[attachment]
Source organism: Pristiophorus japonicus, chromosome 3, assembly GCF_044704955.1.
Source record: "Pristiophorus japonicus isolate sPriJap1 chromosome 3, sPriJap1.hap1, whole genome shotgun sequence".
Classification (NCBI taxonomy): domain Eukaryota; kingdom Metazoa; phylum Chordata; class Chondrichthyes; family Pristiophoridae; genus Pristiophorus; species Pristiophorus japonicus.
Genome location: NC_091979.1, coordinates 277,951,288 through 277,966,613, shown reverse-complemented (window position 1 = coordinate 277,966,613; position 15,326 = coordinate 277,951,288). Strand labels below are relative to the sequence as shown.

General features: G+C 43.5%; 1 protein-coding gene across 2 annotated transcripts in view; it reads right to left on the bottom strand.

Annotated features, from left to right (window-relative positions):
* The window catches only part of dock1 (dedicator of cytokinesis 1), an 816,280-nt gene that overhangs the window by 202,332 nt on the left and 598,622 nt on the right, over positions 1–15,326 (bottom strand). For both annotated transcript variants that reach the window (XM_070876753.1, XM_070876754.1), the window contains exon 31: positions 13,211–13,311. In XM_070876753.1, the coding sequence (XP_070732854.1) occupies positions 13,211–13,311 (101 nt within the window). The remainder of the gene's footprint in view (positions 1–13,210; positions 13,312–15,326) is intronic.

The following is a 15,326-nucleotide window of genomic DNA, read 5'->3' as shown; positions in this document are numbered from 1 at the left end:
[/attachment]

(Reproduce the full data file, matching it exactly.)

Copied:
Source organism: Pristiophorus japonicus, chromosome 3, assembly GCF_044704955.1.
Source record: "Pristiophorus japonicus isolate sPriJap1 chromosome 3, sPriJap1.hap1, whole genome shotgun sequence".
Classification (NCBI taxonomy): domain Eukaryota; kingdom Metazoa; phylum Chordata; class Chondrichthyes; family Pristiophoridae; genus Pristiophorus; species Pristiophorus japonicus.
Genome location: NC_091979.1, coordinates 277,951,288 through 277,966,613, shown reverse-complemented (window position 1 = coordinate 277,966,613; position 15,326 = coordinate 277,951,288). Strand labels below are relative to the sequence as shown.

General features: G+C 43.5%; 1 protein-coding gene across 2 annotated transcripts in view; it reads right to left on the bottom strand.

Annotated features, from left to right (window-relative positions):
* The window catches only part of dock1 (dedicator of cytokinesis 1), an 816,280-nt gene that overhangs the window by 202,332 nt on the left and 598,622 nt on the right, over positions 1–15,326 (bottom strand). For both annotated transcript variants that reach the window (XM_070876753.1, XM_070876754.1), the window contains exon 31: positions 13,211–13,311. In XM_070876753.1, the coding sequence (XP_070732854.1) occupies positions 13,211–13,311 (101 nt within the window). The remainder of the gene's footprint in view (positions 1–13,210; positions 13,312–15,326) is intronic.

The following is a 15,326-nucleotide window of genomic DNA, read 5'->3' as shown; positions in this document are numbered from 1 at the left end: